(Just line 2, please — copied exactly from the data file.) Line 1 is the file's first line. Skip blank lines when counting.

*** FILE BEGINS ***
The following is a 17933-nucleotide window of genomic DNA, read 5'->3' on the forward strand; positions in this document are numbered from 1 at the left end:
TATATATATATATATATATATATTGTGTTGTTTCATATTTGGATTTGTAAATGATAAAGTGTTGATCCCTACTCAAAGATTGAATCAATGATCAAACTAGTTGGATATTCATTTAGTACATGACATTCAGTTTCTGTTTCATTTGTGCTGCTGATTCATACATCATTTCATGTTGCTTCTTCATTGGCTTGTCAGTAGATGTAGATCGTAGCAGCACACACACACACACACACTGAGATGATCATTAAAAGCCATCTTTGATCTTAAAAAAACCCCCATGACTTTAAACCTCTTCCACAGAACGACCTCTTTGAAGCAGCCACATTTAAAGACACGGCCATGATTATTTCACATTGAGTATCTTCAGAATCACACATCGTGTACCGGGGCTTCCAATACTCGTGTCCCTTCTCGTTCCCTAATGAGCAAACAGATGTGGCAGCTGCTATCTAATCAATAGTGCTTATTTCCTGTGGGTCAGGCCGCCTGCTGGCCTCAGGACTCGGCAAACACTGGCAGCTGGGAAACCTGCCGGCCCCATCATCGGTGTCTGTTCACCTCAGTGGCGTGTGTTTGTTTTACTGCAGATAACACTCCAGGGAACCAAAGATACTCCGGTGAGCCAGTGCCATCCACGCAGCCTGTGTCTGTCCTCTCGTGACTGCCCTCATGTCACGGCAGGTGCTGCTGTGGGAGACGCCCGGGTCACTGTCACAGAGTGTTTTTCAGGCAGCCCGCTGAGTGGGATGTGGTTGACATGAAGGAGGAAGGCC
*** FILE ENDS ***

TATATATATATATATATATATATTGTGTTGTTTCATATTTGGATTTGTAAATGATAAAGTGTTGATCCCTACTCAAAGATTGAATCAATGATCAAACTAGTTGGATATTCATTTAGTACATGACATTCAGTTTCTGTTTCATTTGTGCTGCTGATTCATACATCATTTCATGTTGCTTCTTCATTGGCTTGTCAGTAGATGTAGATCGTAGCAGCACACACACACACACACACTGAGATGATCATTAAAAGCCATCTTTGATCTTAAAAAAACCCCCATGACTTTAAACCTCTTCCACAGAACGACCTCTTTGAAGCAGCCACATTTAAAGACACGGCCATGATTATTTCACATTGAGTATCTTCAGAATCACACATCGTGTACCGGGGCTTCCAATACTCGTGTCCCTTCTCGTTCCCTAATGAGCAAACAGATGTGGCAGCTGCTATCTAATCAATAGTGCTTATTTCCTGTGGGTCAGGCCGCCTGCTGGCCTCAGGACTCGGCAAACACTGGCAGCTGGGAAACCTGCCGGCCCCATCATCGGTGTCTGTTCACCTCAGTGGCGTGTGTTTGTTTTACTGCAGATAACACTCCAGGGAACCAAAGATACTCCGGTGAGCCAGTGCCATCCACGCAGCCTGTGTCTGTCCTCTCGTGACTGCCCTCATGTCACGGCAGGTGCTGCTGTGGGAGACGCCCGGGTCACTGTCACAGAGTGTTTTTCAGGCAGCCCGCTGAGTGGGATGTGGTTGACATGAAGGAGGAAGGCC